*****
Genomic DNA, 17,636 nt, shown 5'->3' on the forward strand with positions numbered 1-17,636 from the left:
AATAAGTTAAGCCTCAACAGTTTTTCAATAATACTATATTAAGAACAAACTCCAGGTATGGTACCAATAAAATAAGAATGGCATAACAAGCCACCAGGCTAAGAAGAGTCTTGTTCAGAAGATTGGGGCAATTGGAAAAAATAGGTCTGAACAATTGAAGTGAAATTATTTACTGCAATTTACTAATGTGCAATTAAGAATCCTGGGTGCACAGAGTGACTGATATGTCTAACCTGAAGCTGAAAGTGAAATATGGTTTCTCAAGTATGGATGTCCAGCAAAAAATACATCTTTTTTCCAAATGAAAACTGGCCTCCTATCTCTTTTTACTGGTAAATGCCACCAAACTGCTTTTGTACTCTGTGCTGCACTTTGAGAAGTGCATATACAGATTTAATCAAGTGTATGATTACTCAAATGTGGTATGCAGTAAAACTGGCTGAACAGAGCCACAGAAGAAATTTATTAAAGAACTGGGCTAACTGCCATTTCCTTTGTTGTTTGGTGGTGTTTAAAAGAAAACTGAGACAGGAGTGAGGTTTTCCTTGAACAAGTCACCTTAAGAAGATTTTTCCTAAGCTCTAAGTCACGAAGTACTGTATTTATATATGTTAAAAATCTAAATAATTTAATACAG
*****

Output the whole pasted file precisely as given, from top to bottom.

Genomic DNA, 17,636 nt, shown 5'->3' on the forward strand with positions numbered 1-17,636 from the left:
AATAAGTTAAGCCTCAACAGTTTTTCAATAATACTATATTAAGAACAAACTCCAGGTATGGTACCAATAAAATAAGAATGGCATAACAAGCCACCAGGCTAAGAAGAGTCTTGTTCAGAAGATTGGGGCAATTGGAAAAAATAGGTCTGAACAATTGAAGTGAAATTATTTACTGCAATTTACTAATGTGCAATTAAGAATCCTGGGTGCACAGAGTGACTGATATGTCTAACCTGAAGCTGAAAGTGAAATATGGTTTCTCAAGTATGGATGTCCAGCAAAAAATACATCTTTTTTCCAAATGAAAACTGGCCTCCTATCTCTTTTTACTGGTAAATGCCACCAAACTGCTTTTGTACTCTGTGCTGCACTTTGAGAAGTGCATATACAGATTTAATCAAGTGTATGATTACTCAAATGTGGTATGCAGTAAAACTGGCTGAACAGAGCCACAGAAGAAATTTATTAAAGAACTGGGCTAACTGCCATTTCCTTTGTTGTTTGGTGGTGTTTAAAAGAAAACTGAGACAGGAGTGAGGTTTTCCTTGAACAAGTCACCTTAAGAAGATTTTTCCTAAGCTCTAAGTCACGAAGTACTGTATTTATATATGTTAAAAATCTAAATAATTTAATACAG